With the approaching millennium and the very timely events of the 50th anniversary of the atomic bomb and the recent scientific breakthroughs in cloning, the Prometheus story seems very topical for our times. Questions arising about man playing God and the re-awakening of Frankenstein all come together, as man tries not only to discover the secrets of life and death, but tries to uncover the ultimate mystery of controlling one's self. Conceived as a companion piece to Beethoven's Ninth Symphony, Forbidden Fire is a 22-minute exploration of dangerous or forbidden knowledge, as represented by the Promethean metaphor of stealing fire from the gods. Fragments of works by Aeschylus, Lucretius, Chaucer, Shakespeare, Schiller, Beethoven, Percy and Mary Shelley and Edna St. Vincent Millay are intercut with writings from an Egyptian temple, the Bhagavad Gita and the Bible to trace the exhilaration as well as the serious consequences of man's eternal quest for knowledge.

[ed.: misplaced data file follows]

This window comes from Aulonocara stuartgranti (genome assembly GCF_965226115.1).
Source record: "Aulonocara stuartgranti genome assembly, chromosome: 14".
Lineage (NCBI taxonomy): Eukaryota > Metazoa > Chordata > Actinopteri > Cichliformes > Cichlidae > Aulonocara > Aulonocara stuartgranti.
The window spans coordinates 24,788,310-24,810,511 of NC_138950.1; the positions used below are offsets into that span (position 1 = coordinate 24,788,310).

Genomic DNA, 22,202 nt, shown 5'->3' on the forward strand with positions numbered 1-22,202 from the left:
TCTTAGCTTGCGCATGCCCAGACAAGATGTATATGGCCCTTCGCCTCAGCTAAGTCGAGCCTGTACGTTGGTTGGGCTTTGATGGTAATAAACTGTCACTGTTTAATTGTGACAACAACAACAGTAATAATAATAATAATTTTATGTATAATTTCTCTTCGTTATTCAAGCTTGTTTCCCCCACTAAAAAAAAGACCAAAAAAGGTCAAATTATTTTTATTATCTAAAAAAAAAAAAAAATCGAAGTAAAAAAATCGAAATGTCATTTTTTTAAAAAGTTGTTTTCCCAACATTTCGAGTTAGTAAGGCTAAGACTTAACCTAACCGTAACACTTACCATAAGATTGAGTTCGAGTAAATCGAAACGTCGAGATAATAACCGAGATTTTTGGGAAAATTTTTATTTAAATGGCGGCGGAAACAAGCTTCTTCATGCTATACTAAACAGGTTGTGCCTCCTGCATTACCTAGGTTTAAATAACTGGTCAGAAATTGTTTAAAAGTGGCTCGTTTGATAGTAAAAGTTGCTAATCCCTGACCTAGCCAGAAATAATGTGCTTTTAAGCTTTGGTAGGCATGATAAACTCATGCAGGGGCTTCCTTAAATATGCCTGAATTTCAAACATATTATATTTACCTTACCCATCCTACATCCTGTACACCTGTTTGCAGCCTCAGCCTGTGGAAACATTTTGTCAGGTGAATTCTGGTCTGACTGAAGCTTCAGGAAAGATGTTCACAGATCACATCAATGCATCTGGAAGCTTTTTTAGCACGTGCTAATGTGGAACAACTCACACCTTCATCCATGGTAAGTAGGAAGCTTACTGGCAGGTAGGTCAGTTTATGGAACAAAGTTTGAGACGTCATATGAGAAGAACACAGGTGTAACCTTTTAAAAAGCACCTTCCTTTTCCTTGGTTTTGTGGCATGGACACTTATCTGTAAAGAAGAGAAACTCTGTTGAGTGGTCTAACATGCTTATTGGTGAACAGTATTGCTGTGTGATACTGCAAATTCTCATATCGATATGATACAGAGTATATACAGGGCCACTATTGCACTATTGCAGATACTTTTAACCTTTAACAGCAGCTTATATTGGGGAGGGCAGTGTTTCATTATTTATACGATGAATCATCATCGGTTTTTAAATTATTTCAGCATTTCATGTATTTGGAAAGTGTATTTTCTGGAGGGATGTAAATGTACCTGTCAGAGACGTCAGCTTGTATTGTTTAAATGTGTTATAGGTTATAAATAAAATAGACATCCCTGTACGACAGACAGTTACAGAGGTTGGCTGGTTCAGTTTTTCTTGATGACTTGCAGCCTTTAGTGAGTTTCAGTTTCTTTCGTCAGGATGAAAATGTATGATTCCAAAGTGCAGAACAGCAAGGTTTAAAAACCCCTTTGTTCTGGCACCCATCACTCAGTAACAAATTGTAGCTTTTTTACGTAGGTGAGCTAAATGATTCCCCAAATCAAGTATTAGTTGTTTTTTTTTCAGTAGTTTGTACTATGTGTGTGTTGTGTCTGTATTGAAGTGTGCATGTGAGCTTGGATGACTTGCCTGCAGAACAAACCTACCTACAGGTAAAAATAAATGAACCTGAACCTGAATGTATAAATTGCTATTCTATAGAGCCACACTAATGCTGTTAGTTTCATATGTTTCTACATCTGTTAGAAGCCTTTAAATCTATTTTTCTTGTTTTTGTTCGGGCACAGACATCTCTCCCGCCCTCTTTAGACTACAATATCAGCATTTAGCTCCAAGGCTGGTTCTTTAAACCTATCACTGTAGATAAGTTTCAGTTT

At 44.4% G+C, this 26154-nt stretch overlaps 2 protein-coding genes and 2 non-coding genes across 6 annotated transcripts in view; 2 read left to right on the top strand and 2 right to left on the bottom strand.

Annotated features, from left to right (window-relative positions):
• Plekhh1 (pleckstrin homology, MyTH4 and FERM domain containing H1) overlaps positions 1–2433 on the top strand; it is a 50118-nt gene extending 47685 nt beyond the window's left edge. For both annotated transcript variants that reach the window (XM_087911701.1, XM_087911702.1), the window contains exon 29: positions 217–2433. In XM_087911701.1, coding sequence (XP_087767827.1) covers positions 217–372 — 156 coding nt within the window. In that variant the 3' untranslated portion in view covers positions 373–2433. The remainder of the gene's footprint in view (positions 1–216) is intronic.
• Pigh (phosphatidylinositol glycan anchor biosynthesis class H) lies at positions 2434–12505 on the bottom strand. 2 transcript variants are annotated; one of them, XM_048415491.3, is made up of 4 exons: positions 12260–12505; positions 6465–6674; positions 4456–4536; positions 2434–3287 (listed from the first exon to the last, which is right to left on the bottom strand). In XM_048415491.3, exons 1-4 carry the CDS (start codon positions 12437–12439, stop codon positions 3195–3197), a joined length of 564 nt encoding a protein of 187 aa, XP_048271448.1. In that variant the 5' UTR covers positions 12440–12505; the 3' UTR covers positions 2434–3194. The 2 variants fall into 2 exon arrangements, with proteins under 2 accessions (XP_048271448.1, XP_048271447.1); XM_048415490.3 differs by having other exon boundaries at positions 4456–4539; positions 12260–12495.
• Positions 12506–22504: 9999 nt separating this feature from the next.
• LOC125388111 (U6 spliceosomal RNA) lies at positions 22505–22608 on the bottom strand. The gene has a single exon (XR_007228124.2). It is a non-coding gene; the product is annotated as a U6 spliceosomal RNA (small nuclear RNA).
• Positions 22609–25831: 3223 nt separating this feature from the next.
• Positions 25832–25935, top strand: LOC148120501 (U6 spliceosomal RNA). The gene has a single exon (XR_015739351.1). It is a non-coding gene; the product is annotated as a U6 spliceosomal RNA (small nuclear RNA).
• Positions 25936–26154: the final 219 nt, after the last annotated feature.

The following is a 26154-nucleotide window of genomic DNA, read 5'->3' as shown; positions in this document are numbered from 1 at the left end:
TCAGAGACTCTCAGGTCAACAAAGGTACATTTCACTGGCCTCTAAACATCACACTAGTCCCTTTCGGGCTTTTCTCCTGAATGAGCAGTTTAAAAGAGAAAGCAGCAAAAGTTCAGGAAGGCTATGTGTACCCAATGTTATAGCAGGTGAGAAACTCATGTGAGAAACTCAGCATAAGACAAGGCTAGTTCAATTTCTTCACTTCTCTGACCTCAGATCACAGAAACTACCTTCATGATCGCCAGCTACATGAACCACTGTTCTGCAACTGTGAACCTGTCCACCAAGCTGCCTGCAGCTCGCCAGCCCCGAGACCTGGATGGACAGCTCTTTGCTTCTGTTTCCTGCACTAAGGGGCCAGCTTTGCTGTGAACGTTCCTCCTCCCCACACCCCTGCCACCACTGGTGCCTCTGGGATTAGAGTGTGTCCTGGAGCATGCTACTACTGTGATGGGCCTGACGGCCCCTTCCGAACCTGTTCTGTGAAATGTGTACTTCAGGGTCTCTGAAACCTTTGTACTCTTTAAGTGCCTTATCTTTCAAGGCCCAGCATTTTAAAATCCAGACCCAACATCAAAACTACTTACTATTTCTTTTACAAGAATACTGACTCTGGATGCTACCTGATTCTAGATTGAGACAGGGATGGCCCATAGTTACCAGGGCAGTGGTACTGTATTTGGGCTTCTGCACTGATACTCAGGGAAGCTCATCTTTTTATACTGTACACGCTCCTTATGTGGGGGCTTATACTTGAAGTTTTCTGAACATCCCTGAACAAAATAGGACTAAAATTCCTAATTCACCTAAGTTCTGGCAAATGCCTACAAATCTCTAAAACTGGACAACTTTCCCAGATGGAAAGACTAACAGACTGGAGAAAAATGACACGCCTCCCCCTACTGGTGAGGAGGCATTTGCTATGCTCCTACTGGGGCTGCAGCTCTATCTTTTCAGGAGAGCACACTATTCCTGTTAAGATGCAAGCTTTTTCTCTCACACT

-- Robert Xavier Rodríguez